The Do's and Don'ts of Test Prep

Don't let standardized testing send you—or your students—into a panic. TeacherVision advisory board member, Lisa, shares her best test prep tips and strategies.

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tips to prepare your students for tests

Come March or April, it's easy to abandon reason and think, Standardized testing! Let me totally abandon every good teaching practice I know and drill my kids to their breaking point!

If this sounds familiar, it's time to stop, back up, and reassess.

You don't need to completely abandon best practices in order to help students prepare to take a standardized test. Many of the test-prep strategies I teach my students are actually tools that help build real-world problem-solving skills. Here are nine of the key concepts I equip my students with every year.

1. Don't cram!

First off, your best bet for test prep is to make sure you include elements of it throughout the entire school year.

To cram everything into one or two months not only creates a stressful unit for you and your students, but it makes them less likely to retain the material. Give students a test prompt once a week or once every few weeks (whether in-school or for homework) to familiarize them with the nature of a standardized test, and they will be more comfortable when the real test rolls around.

2. Do integrate test prep with regular lessons.

When you do enter the realm of specific test prep material, there are a number of lessons that can appear in isolation or be integrated into the standard reading and writing workshops you are already teaching. (See numbers 3-7 for examples.)

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3. Do introduce students to likely test questions.

When students can anticipate test questions, it makes the testing experience less frightening. As teachers, we know that there are likely to be questions about character growth, character emotions, identifying themes or main ideas, and recalling supporting details in test passages. If we can arm our students with this knowledge, they can better predict what type of questions will come with what type of passage (whether literary or informational) and consequently read with a trained eye.

4. Do have students practice thinking of answers before seeing the options.

In addition to predicting test questions, when students predict the answer to a question prior to reading the multiple choice options, they are less likely to be tricked by distractor answers. Have them cover up the answers to practice questions and see if they can give a correct answer if they are confident in their response, choosing from the given options won't be as confusing.

5. Do encourage students to make inferences.

If you aren't teaching students how to infer about characters while reading, we have a problem! Students of all grade levels should always be considering their characters' motivations, struggles, relationships, and traits. This type of test prep lesson should simply be an extension of your usual teachings and read-alouds, reminding students to hone in on important material as they read literary test passages.

6. Do reinforce main literacy concepts year-round.

Another set of concepts you should continually discuss with your students are theme and main idea or more specifically, "theme as it relates to fictional stories and passages" and "main idea for informational." These two topics should be taught well before test prep occurs so they can be easily recalled during test prep.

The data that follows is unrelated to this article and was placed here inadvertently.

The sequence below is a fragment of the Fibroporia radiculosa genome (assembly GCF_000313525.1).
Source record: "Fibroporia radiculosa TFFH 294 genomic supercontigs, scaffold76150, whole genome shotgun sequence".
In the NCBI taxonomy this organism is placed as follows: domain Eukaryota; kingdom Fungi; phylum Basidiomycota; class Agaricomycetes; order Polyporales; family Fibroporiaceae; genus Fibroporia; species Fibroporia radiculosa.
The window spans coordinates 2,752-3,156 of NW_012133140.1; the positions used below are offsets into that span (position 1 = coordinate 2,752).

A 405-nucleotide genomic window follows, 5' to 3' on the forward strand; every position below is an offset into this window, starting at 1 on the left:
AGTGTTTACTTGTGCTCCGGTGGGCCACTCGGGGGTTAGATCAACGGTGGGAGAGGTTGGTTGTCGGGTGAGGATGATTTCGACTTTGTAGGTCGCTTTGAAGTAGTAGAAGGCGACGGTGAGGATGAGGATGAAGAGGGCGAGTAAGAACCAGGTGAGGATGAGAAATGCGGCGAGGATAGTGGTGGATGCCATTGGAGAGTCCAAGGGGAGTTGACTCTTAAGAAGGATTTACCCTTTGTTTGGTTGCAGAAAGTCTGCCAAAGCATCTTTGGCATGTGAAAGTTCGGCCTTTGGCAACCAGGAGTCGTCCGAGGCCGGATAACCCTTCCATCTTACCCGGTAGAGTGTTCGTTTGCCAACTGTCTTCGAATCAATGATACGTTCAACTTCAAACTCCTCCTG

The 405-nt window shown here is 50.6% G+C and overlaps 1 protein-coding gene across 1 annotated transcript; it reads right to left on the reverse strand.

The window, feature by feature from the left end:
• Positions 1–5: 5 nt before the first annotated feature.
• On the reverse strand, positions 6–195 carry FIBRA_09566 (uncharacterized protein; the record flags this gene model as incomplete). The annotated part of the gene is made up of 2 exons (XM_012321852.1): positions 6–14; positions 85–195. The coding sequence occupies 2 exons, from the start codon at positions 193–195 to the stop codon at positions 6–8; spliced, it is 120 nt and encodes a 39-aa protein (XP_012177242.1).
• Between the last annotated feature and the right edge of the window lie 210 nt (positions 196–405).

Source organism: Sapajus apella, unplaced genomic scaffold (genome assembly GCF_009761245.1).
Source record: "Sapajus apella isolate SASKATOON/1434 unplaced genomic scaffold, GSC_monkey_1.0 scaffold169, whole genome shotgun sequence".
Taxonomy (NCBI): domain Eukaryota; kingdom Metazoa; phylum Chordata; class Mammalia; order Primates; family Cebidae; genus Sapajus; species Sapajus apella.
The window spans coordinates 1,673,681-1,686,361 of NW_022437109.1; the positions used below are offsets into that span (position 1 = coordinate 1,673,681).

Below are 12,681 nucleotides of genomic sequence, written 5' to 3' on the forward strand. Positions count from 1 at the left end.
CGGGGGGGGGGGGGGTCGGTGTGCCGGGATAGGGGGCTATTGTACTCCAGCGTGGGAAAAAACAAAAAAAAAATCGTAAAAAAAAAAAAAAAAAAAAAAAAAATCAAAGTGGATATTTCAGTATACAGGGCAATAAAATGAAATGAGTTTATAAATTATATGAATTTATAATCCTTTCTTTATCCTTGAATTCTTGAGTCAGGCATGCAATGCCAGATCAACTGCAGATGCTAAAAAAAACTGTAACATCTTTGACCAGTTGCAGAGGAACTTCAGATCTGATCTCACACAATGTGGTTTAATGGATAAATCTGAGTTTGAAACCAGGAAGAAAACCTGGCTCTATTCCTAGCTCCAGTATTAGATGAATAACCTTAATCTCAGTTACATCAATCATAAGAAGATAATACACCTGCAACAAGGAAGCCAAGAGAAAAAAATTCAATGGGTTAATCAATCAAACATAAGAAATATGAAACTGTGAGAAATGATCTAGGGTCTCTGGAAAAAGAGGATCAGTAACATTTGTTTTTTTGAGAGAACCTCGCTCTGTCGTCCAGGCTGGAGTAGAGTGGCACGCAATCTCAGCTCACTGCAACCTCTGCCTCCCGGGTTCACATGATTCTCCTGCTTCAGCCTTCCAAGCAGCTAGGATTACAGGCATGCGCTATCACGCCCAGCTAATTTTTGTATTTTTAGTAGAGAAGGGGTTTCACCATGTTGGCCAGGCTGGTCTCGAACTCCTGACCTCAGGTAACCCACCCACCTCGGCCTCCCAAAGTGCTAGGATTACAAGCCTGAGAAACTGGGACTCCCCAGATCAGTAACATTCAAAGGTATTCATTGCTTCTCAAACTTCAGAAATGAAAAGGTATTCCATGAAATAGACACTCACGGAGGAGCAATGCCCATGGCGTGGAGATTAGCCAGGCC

7. Do emphasize the importance of context clues.

When students enter the realm of standardized testing, their nerves can displace common sense. If you give students strategies to attack challenging words, they can access tricky material better. Have students practice reading through test questions and really digging deep to make sense of difficult words. Have them identify clues within the text, within the question itself, and even within the answers to make sense of what a question is really asking.

8. Do give plenty of practice tests.

Do as many of the online (if applicable) practice tests you can to familiarize students with online tools and the format of the test. I usually spend at least a whole reading block familiarizing students with tools and then giving them the option to just play around with the online practice test before even getting into the passages and questions.

9. Don't be afraid to get creative and even a little silly.

Make a song. Make a song for literally anything you possibly can. I created a song about essays for my students, and I heard kids humming/whispering it to themselves during our standardized testing! Because you've read to the end of this post, I will share my song with you here. Sung to the tune of Jingle Bells, enjoy The Essay Song:

Introduction, introduction, intro-duuuction. Hook and background information and a thesis.

Then you have reason 1

With evidence A B C

Then you have reason 2

With evidence A B C

Then you have reason 3

With evidence A B C

Finally a con-clu-sion with a thesis and a question!

What are your best test-taking tips? Share them with us on Instagram, Facebook, Twitter, Pinterest, and Google+.

Want more from this author? Check out Lisa's tips on classroom seating and meaningful classroom rules.
Author Bio:

Lisa Koplik is a fourth-grade teacher at the Greenwood School in Wakefield, Massachusetts. She loves teaching math, reading intense read-aloud books that promote complaints when she has to stop reading, and figuring out educational games to play with her students. Check out her video series on classroom management!

About the author

Lisa Koplik


About Lisa

Lisa Koplik (B.Sc., M.Ed.) completed a Bachelor’s Degree in Psychology from Wellesley College before going on to study for her Master of Education Degree at Boston College… Read more

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